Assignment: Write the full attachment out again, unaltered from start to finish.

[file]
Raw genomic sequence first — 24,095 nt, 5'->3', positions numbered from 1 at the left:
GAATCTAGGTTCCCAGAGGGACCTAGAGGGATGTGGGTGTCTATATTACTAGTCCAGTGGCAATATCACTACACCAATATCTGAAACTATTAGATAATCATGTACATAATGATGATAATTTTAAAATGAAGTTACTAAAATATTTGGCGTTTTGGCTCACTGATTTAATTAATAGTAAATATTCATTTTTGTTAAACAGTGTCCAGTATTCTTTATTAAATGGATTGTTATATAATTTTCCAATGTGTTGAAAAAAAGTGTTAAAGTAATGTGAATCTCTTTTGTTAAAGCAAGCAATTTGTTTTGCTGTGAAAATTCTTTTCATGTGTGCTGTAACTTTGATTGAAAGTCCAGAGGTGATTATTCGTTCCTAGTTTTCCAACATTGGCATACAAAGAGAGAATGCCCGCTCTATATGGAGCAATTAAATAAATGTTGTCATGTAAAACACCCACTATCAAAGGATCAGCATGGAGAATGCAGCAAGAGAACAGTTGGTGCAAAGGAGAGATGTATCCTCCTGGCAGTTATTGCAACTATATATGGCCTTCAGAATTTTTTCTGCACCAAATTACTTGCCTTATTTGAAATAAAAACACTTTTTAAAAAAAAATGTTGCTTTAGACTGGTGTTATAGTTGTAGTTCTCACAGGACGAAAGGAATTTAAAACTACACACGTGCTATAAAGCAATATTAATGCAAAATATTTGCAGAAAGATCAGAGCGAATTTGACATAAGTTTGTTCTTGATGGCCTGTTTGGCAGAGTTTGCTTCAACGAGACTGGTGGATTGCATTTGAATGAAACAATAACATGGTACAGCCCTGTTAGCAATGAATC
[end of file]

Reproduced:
Raw genomic sequence first — 24,095 nt, 5'->3', positions numbered from 1 at the left:
GAATCTAGGTTCCCAGAGGGACCTAGAGGGATGTGGGTGTCTATATTACTAGTCCAGTGGCAATATCACTACACCAATATCTGAAACTATTAGATAATCATGTACATAATGATGATAATTTTAAAATGAAGTTACTAAAATATTTGGCGTTTTGGCTCACTGATTTAATTAATAGTAAATATTCATTTTTGTTAAACAGTGTCCAGTATTCTTTATTAAATGGATTGTTATATAATTTTCCAATGTGTTGAAAAAAAGTGTTAAAGTAATGTGAATCTCTTTTGTTAAAGCAAGCAATTTGTTTTGCTGTGAAAATTCTTTTCATGTGTGCTGTAACTTTGATTGAAAGTCCAGAGGTGATTATTCGTTCCTAGTTTTCCAACATTGGCATACAAAGAGAGAATGCCCGCTCTATATGGAGCAATTAAATAAATGTTGTCATGTAAAACACCCACTATCAAAGGATCAGCATGGAGAATGCAGCAAGAGAACAGTTGGTGCAAAGGAGAGATGTATCCTCCTGGCAGTTATTGCAACTATATATGGCCTTCAGAATTTTTTCTGCACCAAATTACTTGCCTTATTTGAAATAAAAACACTTTTTAAAAAAAAATGTTGCTTTAGACTGGTGTTATAGTTGTAGTTCTCACAGGACGAAAGGAATTTAAAACTACACACGTGCTATAAAGCAATATTAATGCAAAATATTTGCAGAAAGATCAGAGCGAATTTGACATAAGTTTGTTCTTGATGGCCTGTTTGGCAGAGTTTGCTTCAACGAGACTGGTGGATTGCATTTGAATGAAACAATAACATGGTACAGCCCTGTTAGCAATGAATC